THOMAS: ON HUMAN PERSON AND HUMAN
Jove Jim S. Aguas, Phd
Today, there is so much violence in the world. Everyday we hear about killings, kidnappings, rapes, abortion, terrorist attacks, hunger, wars and many other acts
of violence. The irony of this fact is that while the human person is the very
victim of this violence, it is the same human person who is the perpetrator of such violence.
Man is a paradox, for while is bestowed with dignity and good nature, he
is also capable of doing evil and inflicting harm on others. But let us focus
of the brighter side of man, his dignity as a person.
Man is in a privileged position among God’s
creatures in the world for he alone is gifted with spirit, with intellect
and will. He is the only being in this world whom we can call a person. John Paul II writing as Karol Wojtyla said:
“A person differs from a thing in structure and in the degree of perfection. To the structure of the person belongs an “inner” in which we find the elements of spiritual life and it is this that compels us to acknowledge the spiritual nature of the human soul and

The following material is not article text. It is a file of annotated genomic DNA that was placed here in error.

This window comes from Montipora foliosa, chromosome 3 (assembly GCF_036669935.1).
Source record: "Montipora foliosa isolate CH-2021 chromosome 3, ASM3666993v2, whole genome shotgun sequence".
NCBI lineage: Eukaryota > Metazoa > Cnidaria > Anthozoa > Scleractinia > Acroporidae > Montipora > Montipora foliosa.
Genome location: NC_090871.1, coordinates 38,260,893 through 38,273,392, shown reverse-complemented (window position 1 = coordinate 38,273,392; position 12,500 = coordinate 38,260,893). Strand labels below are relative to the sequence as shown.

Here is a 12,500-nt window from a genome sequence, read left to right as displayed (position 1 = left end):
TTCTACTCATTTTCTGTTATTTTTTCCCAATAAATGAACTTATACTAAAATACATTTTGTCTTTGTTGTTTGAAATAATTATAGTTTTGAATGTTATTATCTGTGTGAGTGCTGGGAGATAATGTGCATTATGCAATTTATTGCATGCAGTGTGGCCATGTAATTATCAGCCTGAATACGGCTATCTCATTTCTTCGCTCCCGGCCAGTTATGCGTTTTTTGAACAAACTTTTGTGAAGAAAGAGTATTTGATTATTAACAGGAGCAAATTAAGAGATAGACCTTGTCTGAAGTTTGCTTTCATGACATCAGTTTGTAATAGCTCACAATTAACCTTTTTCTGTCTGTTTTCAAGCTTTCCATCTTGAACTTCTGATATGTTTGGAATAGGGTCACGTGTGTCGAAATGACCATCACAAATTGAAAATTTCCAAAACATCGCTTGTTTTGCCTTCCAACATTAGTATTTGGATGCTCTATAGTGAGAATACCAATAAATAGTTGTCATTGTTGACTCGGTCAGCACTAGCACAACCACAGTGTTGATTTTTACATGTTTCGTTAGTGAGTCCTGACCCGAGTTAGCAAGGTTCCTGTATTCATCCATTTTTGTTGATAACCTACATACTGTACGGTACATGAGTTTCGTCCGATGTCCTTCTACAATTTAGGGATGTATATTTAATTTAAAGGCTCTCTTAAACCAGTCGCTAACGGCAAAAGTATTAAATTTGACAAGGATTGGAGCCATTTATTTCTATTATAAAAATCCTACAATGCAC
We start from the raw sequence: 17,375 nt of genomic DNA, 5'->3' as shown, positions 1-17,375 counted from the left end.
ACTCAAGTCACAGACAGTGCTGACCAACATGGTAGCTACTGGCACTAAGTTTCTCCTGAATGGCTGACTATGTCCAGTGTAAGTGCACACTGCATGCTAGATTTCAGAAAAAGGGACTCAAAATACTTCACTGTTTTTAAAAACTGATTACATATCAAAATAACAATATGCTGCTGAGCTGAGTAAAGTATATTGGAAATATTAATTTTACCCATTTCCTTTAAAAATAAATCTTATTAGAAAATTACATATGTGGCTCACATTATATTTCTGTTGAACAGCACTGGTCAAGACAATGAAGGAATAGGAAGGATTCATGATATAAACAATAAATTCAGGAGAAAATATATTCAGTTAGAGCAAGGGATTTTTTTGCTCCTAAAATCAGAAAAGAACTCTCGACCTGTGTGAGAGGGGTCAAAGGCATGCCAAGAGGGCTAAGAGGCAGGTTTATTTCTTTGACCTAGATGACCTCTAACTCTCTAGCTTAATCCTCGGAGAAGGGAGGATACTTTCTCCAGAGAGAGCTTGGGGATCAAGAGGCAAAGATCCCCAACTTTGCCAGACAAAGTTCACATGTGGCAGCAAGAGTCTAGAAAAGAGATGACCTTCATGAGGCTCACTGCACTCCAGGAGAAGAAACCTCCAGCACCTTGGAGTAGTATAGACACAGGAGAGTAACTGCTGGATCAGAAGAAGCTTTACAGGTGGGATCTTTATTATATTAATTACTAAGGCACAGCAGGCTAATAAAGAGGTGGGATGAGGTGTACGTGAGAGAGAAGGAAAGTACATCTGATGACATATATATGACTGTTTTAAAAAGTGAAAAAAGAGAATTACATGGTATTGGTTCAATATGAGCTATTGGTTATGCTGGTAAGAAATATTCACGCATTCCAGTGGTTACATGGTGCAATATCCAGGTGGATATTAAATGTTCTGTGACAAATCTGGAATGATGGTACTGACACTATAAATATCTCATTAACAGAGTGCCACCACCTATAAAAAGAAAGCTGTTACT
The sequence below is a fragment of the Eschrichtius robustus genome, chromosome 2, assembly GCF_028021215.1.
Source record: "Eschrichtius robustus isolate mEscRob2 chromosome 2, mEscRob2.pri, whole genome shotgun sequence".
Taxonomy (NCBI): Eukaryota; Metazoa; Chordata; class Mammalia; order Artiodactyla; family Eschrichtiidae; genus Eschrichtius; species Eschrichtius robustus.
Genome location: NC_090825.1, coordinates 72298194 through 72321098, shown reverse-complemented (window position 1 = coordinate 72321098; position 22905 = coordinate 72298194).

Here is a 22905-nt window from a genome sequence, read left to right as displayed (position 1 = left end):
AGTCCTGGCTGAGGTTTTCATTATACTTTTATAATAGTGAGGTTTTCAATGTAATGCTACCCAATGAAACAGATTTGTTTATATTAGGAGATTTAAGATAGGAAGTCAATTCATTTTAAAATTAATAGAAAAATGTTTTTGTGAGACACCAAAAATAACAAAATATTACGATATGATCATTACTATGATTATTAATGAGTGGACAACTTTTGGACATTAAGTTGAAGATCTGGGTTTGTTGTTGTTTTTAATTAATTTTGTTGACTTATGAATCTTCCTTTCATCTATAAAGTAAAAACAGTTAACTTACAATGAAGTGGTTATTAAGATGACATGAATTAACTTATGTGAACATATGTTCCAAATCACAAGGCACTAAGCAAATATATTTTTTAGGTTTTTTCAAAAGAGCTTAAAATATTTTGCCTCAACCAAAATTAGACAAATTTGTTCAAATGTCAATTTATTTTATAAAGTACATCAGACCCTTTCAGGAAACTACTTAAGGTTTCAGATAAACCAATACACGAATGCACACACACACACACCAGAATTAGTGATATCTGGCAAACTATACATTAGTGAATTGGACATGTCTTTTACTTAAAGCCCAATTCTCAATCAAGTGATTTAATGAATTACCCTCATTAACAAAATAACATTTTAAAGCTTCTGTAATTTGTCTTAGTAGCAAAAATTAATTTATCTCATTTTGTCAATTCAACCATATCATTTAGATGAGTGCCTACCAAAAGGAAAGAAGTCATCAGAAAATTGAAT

the peculiar perfectibility of the human person.”
In contemporary philosophy we always refer to the human person as a concrete subject and a fellow man, stressing the fact that the human person is not just an abstract and logically defined concept, but more
significantly a concretely existing subject who co-exist with his fellow human persons and
ordained for interpersonal relationship.
The human person, both as a subject and a fellow man enjoys an inalienable dignity. This dignity is based on the very fact that man is a being created by